02 February, 2021
04 December, 2020
Use of a β-galactosidase from Pantoea anthophila to produce galactooligosaccharides from a byproduct of the dairy industry
Ref.:"Synthesis of β(1 → 3) and β(1 → 6) galactooligosaccharides from lactose and whey using a recombinant β-galactosidase from Pantoea anthophila" Claudia V.Yañez-Ñeco, Fadia V.Cervantes, LorenaAmaya-Delgado, Antonio O.Ballesteros, Francisco J.Plou, Javier Arrizon. Electronic Journal of Biotechnology, Volume 49, January 2021, Pages 14-21. https://doi.org/10.1016/j.ejbt.2020.10.004
11 July, 2020
α-Glucosidases are widely distributed enzymes with a varied substrate specificity that are traditionally used in biotechnological industries based on oligo- and polysaccharides as starting materials. According to amino acid sequence homology, α-glucosidases are included into two major families, GH13 and GH31. The members of family GH13 contain several α-glucosidases with confirmed hydrolytic activity on sucrose. Previously, a sucrose splitting activity from the nectar colonizing yeast Metschnikowia reukaufii which produced rare sugars with α-(1→1), α-(1→3) and α-(1→6) glycosidic linkages from sucrose was described.
In this study, genes codifying for α-glucosidases from the nectaries yeast M. gruessii and M. reukaufii were characterised and heterologously expressed in Escherichia coli for the first time. Recombinant proteins (Mg-αGlu and Mr-αGlu) were purified and biochemically analysed. Both enzymes mainly displayed hydrolytic activity towards sucrose, maltose and p-nitrophenyl-α-D-glucopyranoside. Structural analysis of these proteins allowed the identification of common features from the α-amylase family, in particular from glycoside hydrolases that belong to family GH13. The three acidic residues comprising the catalytic triad were identified and their relevance for the protein hydrolytic mechanism confirmed by site-directed mutagenesis. Recombinant enzymes produced oligosaccharides naturally present in honey employing sucrose as initial substrate and gave rise to mixtures with the same products profile (isomelezitose, trehalulose, erlose, melezitose, theanderose and esculose) previously obtained with M. reukaufii cell extracts. Furthermore, the same enzymatic activity was detected with its orthologous Mg-αGlu from M. gruessii. Interestingly, the isomelezitose amounts obtained in reactions mediated by the recombinant proteins, ~ 170 g/L, were the highest reported so far.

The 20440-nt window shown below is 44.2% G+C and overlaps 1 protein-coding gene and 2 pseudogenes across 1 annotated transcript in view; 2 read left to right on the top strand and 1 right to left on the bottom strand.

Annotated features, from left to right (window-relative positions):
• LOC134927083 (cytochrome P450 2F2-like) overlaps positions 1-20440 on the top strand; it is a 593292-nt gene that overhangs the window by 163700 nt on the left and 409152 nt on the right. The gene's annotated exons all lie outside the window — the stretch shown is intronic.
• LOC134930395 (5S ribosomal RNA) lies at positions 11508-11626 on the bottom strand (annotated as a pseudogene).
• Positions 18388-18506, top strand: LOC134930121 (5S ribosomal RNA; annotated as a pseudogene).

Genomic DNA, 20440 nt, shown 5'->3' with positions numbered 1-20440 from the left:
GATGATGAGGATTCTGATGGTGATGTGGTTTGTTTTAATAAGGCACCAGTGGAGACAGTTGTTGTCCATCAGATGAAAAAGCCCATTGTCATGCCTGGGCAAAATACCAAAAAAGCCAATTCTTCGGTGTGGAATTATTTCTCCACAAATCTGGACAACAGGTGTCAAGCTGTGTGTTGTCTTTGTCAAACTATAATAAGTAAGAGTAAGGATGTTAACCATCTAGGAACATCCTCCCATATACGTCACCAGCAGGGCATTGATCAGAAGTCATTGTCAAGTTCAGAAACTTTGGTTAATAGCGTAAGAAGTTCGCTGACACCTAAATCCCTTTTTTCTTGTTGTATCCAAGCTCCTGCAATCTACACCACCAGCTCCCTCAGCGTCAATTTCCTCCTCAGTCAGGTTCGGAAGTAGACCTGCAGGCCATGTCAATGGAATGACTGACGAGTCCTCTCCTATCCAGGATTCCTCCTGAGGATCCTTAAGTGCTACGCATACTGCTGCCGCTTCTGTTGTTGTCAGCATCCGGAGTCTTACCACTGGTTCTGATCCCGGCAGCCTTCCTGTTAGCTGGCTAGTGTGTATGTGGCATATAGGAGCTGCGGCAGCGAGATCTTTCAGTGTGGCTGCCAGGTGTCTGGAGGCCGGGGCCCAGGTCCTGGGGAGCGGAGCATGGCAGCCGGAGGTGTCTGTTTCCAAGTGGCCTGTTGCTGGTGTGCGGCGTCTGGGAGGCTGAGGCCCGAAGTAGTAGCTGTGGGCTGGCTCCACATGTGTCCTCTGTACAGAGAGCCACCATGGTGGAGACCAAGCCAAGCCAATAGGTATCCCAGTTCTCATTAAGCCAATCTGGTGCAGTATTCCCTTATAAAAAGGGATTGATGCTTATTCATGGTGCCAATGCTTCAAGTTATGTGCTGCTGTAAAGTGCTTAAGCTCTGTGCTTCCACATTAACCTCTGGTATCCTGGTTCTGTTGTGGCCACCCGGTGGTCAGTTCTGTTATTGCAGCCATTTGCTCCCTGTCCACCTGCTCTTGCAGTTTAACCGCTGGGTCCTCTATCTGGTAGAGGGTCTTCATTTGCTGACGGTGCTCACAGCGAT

09 June, 2020
13 April, 2020
Selective Synthesis of Galactooligosaccharides with β-Galactosidase from Bifidobacterium bifidum (Saphera)
The transglycosylation activity of a novel commercial β-galactosidase from Bifidobacterium bifidum (Saphera) was evaluated. The optimal conditions for the operation of this enzyme, measured with o-nitrophenyl-β-d-galactopyranoside, were 40 °C and pH around 6.0. Although at low lactose concentrations the property of this enzyme was basically hydrolytic, an increase of lactose concentration to 400 g/L resulted in a significant formation (107.2 g/L, 27% yield) of prebiotic galactooligosaccharides (GOS). The maximum amount of GOS was obtained at a lactose conversion of approximately 90%, which contrasts with other β-galactosidases, for which the highest GOS yield is achieved at 40–50% lactose conversion. Using high-performance anion-exchange chromatography with pulsed amperometric detection, semipreparative high-performance liquid chromatography-hydrophilic interaction liquid chromatography, mass spectrometry, and 1D and 2D NMR, we determined the structure of most of the GOS synthesized by this enzyme. The main identified products were Gal-β(1→3)-Gal-β(1→4)-Glc (3′-O-β-galactosyl-lactose), Gal-β(1→6)-Glc (allolactose), Gal-β(1→3)-Glc (3-galactosyl-glucose), Gal-β(1→3)-Gal (3-galactobiose), and the tetrasaccharide Gal-β(1→3)-Gal-β(1→3)-Gal-β(1→4)-Glc. In general, B. bifidum β-galactosidase showed a tendency to form β(1→3) linkages followed by β(1→6) and more scarcely β(1→4).